The Brain's Response to Hallucinogens
Hi, my name’s Sara Bellum. Welcome to my magazine series exploring the brain’s response to drugs. In this issue, we’ll investigate the fascinating facts about hallucinogens.
Hallucinogens cause people to experience—you guessed it—hallucinations, imagined experiences that seem real.
The word “hallucinate” comes from Latin words meaning “to wander in the mind.” No wonder some people refer to hallucinating as “tripping.”
The “trips” caused by hallucinogens can last for hours. Parts of these trips can feel really good, and other parts can feel really terrible.
Hallucinogens powerfully affect the brain, distorting the way our five senses work and changing our impressions of time and space. When people use these drugs a lot they may have a hard time concentrating, communicating, or telling the difference between reality and illusion.
Where Do Hallucinogens Come From?
Some hallucinogens can be found in plants. Mescaline comes from a cactus called peyote. And certain mushrooms, also known as “magic” mushrooms, are hallucinogens.
But many hallucinogens are chemicals that don’t occur in nature. Some examples are:
- LSD, also called acid
- MDA, also called the “love drug,” related to the stimulant amphetamine
- MDMA, known as ecstasy, also related to amphetamine
- PCP, often called angel dust
How Hallucinogens Affect Your Senses
Your brain controls all of your perceptions—the way you see, hear, smell, taste, and feel. How does your brain communicate with the rest of your body? Chemical messengers transmit information from nerve cell to nerve cell in the body and the brain. Messages are constantly being sent back and forth with amazing speed.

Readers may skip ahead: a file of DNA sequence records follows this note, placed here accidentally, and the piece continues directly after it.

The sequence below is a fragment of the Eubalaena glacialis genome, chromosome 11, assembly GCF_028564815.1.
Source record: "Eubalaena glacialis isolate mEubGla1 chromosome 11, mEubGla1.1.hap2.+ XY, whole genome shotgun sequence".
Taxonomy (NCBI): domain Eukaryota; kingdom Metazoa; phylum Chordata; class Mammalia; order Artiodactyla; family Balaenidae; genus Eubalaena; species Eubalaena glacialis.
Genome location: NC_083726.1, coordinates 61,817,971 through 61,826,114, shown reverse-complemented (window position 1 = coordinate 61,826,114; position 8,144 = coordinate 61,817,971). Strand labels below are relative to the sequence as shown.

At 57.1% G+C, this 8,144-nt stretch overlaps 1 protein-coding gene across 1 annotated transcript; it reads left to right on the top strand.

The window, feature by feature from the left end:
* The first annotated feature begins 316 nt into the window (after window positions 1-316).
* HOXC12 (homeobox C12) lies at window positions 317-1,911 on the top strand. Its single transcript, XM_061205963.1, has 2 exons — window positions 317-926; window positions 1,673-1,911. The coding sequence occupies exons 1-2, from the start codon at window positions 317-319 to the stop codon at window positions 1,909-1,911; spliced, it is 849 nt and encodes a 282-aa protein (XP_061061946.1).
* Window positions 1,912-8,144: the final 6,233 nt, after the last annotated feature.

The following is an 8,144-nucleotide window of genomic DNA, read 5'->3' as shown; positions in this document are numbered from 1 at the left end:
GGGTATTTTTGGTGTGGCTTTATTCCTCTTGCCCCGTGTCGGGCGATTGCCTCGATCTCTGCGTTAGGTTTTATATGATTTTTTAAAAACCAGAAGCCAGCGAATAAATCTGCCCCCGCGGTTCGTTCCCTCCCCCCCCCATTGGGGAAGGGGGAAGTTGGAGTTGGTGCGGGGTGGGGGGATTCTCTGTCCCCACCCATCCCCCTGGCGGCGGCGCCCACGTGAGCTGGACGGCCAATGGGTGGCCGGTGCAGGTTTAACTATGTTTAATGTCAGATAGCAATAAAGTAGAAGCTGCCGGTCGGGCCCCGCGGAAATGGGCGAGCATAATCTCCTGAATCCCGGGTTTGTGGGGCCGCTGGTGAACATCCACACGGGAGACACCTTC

Your nerve cells are called neurons, and their chemical messengers are called neurotransmitters. When neurotransmitters attach to special places on nerve cells (called receptors), they cause changes in the nerve cells.
This communication system can be disrupted by chemicals like hallucinogens, and the results are changes in the way you sense the world around you.
How MDMA and MDA Affect Your Brain
MDMA and MDA cause neurons to release a neurotransmitter called serotonin, which can overactivate serotonin receptors. Serotonin is important to many types of nerve cells, including cells that receive sensory information and cells that control mood, sleep, and memory. Animal studies have taught us that MDMA and MDA can damage fibers from these nerve cells. And even though some of these fibers grow back, they don’t grow back normally. They can wind up in places where they don’t belong.
Actions of PCP in the Brain
PCP prevents the actions normally caused when a neurotransmitter, called glutamate, attaches to its receptor in the brain. It also disrupts the actions of other neurotransmitters.
This drug’s effects are very unpredictable. For example, it may make some people hallucinate and become aggressive, while others may become drowsy and passive. It is also addictive.
LSD: The Most Commonly Used Hallucinogen
LSD causes its effects mainly by activating one type of receptor for serotonin. Because serotonin has a role in many important functions, LSD use can have many effects. These may include sleeplessness, trembling, and raised heart rate and blood pressure.
LSD users may feel several emotions at once (including extreme terror), and their senses may seem to get crossed—giving the feeling of hearing colors and seeing sounds.
Even a tiny speck of LSD can trigger these effects. And LSD has an unusual “echo”: many users have flashbacks—sudden repetitions of their LSD experiences—days or months after they stop using the drug.
Have your perceptions been
Hallucinogens can change the way you see things. The experience is a little like looking at the optical illusion above.
The Search Continues
The truth is, there’s still a whole lot that scientists don’t know about the effects of hallucinogens on the brain. Maybe someday you’ll make the next big discovery.
Until then, join me—Sara Bellum—in the other magazines in my series, as we explore how drugs affect the brain and nervous system.
Mind Over Matter is produced by the National Institute on Drug Abuse, National Institutes of Health. These materials are in the public domain and may be reproduced without permission. Citation of the source is appreciated. NIH Publication No. 03-3858. Printed 1997. Reprinted 1998, 2000, 2003.